Under Section 55 of the Code, AMT is computed on the amount of AMTI in excess of the applicable exemption amount ($74,450 for married taxpayers filing jointly and $48,450 for single taxpayers in 2011). If the AMT exceeds the taxpayer's regular tax in a given year, the taxpayer must pay the AMT amount rather than the regular tax amount. The difference between AMT and regular tax in any year is allowable as a credit against regular tax in future years when no AMT is due pursuant to Section 53 of the Code. Thus, for taxpayers who are not regularly subject to AMT, the payment essentially serves as a prepayment of regular tax and accordingly offsets any deferral benefit that the taxpayer would otherwise enjoy in a year when AMT exceeds regular tax.
From Chapter 9, "Tax Law Compliance Issues" (footnotes omitted)For option exercises and ESPP purchases after the start of 2011, the IRS requires brokers to furnish optionees with Forms 1099-B reflecting the cost basis of the securities. The amount included on the form need only reflect the amount paid for the shares, a requirement that has the potential to lead to over-reporting or even double reporting on the part of plan participants. However, under final rules issued in October 2010, the amount reported may be increased by any amount the optionee must include in income, which means the holders of NSOs will likely receive forms reflecting their true cost basis in the shares. At that time, the IRS also issued transitional relief stating it would not assess penalties for failure to furnish the forms in connection with 2011 transactions in any but the most egregious cases.
Participants in Section 423 ESPPs are particularly likely to be confused by the forms. Although brokers are allowed to increase the reported amount by any amount includible as ordinary income, the reporting requirement is triggered by the purchase of shares—before the amount that must be included in income is known. The ordinary income element of Section 423 plan shares is affected by drops in stock price after the purchase date and by the character of the disposition of shares.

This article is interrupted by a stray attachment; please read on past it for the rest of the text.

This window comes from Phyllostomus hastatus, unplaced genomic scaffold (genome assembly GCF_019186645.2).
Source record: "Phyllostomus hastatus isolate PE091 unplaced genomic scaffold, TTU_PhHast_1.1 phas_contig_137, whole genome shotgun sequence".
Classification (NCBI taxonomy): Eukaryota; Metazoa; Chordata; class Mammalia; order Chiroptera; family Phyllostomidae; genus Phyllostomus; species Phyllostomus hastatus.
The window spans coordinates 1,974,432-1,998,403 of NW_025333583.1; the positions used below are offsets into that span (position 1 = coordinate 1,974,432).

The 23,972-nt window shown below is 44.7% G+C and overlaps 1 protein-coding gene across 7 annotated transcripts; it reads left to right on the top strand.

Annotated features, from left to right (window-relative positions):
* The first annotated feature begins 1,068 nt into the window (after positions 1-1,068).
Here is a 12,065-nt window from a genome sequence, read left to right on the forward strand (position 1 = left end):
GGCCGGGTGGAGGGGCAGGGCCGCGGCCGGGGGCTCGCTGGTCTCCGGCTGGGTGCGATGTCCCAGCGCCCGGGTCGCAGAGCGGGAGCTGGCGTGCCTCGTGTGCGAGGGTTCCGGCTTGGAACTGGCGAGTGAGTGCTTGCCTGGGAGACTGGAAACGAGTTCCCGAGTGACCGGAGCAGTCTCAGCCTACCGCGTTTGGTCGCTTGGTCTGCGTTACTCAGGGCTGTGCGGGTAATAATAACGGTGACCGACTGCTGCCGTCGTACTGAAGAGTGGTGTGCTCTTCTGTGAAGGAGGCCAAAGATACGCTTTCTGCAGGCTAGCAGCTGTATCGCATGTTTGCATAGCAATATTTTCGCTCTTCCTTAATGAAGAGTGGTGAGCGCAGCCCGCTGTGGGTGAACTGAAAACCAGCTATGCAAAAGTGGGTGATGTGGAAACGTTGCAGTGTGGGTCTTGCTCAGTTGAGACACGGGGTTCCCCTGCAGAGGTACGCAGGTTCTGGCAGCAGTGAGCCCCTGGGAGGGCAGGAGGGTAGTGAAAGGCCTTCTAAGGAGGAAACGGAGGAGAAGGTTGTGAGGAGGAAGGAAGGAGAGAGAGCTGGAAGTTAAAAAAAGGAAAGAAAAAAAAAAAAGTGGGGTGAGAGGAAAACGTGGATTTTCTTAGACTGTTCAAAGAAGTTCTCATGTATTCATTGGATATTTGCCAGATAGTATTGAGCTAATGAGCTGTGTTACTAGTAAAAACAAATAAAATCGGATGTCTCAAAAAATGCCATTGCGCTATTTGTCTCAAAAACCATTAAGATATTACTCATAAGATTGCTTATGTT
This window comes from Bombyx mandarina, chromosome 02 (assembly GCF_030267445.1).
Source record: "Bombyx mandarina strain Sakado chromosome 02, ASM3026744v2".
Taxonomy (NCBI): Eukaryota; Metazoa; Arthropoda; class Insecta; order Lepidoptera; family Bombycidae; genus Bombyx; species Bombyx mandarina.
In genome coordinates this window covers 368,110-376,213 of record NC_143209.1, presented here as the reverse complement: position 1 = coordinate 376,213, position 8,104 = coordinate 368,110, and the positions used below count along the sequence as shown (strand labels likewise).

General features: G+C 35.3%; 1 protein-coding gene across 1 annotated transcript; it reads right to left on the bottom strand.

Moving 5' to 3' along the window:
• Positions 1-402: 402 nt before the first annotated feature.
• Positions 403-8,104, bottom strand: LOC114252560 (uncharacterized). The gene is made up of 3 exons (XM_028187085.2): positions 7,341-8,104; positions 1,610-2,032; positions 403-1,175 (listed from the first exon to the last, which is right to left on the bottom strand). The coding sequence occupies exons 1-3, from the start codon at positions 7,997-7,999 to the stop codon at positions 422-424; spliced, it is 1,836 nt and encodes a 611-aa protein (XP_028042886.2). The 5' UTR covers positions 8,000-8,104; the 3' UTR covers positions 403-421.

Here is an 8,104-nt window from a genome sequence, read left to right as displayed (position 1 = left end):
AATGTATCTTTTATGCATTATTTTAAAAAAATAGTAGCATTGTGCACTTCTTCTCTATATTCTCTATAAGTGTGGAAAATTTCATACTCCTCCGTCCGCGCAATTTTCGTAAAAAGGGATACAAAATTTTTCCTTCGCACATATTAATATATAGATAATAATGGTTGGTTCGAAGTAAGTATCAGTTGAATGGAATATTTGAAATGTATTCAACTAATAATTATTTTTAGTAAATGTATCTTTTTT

The requirement for the new form was included in the Energy Improvement and Extension Act of 2008, and final rules were published in October 2010. Until more option-specific requirements are crafted in the next few years, companies would be well advised to know—and communicate to employees—which amount brokers are reporting to optionees. Regardless of the method adopted by the reporting broker, participants should be advised to carefully calculate their own tax basis for purposes of their individual tax returns and not rely upon cost basis reported on the 1099-B. Wherever possible, plan sponsors should remind participants that tax basis (as opposed to cost basis) includes exercise price plus any amounts included in ordinary income. Participants should also be encouraged to consult with their tax advisors prior to reporting capital gains (or losses) on ESPP stock.